Moving to family data plans simply makes sense


Last week at the AllThingsD D9 conference AT&T Mobility and Consumer Markets (NYSE:T) CEO Ralph de la Vega said the company is "working on" shared data plans. His comments echoed those made last month by Verizon Communications (NYSE:VZ) CFO Fran Shammo, who said it was a logical progression to assume that Verizon Wireless will move to shared family plans for data.

It's still unclear what these plans will entail.  Will a family data plan mean that individuals with multiple devices will have one bucket of data to spread between their smartphone, tablet and other wireless gadgets? Or will it mean that families will have one bucket of data to share among families regardless of the number of devices?  Perhaps it will be a combination of both.

The prevailing dynamic right now is pretty straightforward: virtually all subscribers pay separate data plans for smartphones, tablets and other wireless devices. For operators, this means lots of incremental revenue for every device a user activates. Ken Hyers, an analyst at Technology Business Research, told me that carriers have not moved away from this model because they have calculated that the current system nets the most revenue.

However, as more and more people adopt smartphones--almost 30 percent of Americans now have one, according to comScore--and add tablets, USB modems and other gadgets, the numbers are shifting. Carriers are now seeing if they can make more money by moving to buckets for data without cannibalizing their current offerings. It's the same calculations they were making when they decided to move to family plans for voice.

This shift is inevitable. Imagine a family of four, with two teenage children, and all four have a smartphone. The parents each have a tablet. One parent might commute for work and therefore also have a USB modem so they can work during their commute. "You simply cannot have a family of four with eight or nine data subscriptions," Hyers said.

Technically there is no reason operators can't move to this type of billing structure. "There's nothing technical really to stop this," said Akil Chomoko, who is Volubill's product marketing, strategy and commercialization manager. "It's probably more of a marketing thing."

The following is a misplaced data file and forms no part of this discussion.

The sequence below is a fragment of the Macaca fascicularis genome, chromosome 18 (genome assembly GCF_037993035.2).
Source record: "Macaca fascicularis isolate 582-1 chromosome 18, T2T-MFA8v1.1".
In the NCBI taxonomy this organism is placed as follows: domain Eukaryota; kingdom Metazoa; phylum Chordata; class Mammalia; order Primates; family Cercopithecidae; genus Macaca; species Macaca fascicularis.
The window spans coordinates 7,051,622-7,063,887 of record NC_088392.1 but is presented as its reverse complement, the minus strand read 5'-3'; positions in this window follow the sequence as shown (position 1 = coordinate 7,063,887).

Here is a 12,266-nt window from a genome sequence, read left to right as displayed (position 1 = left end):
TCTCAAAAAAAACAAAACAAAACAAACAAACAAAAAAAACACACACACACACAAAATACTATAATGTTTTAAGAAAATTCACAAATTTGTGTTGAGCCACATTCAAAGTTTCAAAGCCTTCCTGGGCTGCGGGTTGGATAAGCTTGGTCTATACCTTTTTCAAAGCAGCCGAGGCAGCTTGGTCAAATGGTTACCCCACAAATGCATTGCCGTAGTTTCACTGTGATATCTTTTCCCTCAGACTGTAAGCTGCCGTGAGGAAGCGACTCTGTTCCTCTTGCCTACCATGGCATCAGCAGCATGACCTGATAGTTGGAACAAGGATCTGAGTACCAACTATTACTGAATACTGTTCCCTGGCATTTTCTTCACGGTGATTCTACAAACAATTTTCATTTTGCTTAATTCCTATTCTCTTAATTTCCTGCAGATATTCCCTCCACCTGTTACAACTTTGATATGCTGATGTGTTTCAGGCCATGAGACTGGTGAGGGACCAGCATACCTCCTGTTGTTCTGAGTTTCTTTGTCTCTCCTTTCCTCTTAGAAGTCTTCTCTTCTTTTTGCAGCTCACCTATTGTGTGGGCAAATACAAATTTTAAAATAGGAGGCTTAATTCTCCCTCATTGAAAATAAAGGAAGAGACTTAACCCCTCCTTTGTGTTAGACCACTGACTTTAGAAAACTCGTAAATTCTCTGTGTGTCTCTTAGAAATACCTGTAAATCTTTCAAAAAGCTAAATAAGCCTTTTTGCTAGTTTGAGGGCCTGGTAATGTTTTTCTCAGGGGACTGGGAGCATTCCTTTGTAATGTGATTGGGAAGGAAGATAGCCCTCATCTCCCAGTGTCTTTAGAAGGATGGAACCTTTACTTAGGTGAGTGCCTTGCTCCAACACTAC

In my opinion, the marketing campaign writes itself: multiple devices plus one rate plan equals simplicity. Simplicity sells, or so Sprint Nextel (NYSE:S) CEO Dan Hesse likes to say every time he's asked about rate plans. Incidentally, Hesse has also indicated that he thinks moving to shared data plans is the next step.

What are the benefits of such a move, especially for family plans? For one, it creates simplicity in billing for operators. It also creates simplicity in the minds of the consumer. Additionally, it will likely lead to increased customer satisfaction. All of that should translate to reduced churn. Finally, with multiple devices under one plan, carrier data plans will be become "stickier," in industry parlance, just as triple-play packages are sticky. Even if carriers lose out in the short term by moving away from individualized data subscriptions, they'll make it up through all of the other benefits.

Hyers said that what's driving the move toward shared data plans is the combination of LTE deployments and multiple new device categories. The more data usage and more devices should entice carriers to simplify offerings rather than create additional complexity. Hyers said he thinks shared data plans might be introduced as soon as the fourth quarter, depending upon how many tablets and other connected devices are released.

There are some drawbacks to family data plans, as Chomko points out. Each family member has different priorities, and the data in the bucket could get drained quickly if one family member splurges on a data session at the expense of others. That, however, could be solved by potentially setting caps on individuals within the larger plan, or at least sending out alerts to all family members when certain thresholds are reached. Additionally, carriers are likely to move to more personalized data plans, based upon speed and application use. But there's no reason those kinds of plans and family data plans have to be mutually exclusive.

At the end of the day, the shift to family data plans is a no-brainer. It makes sense for carriers. It makes even more sense for consumers. Let's make it happen.--Phil

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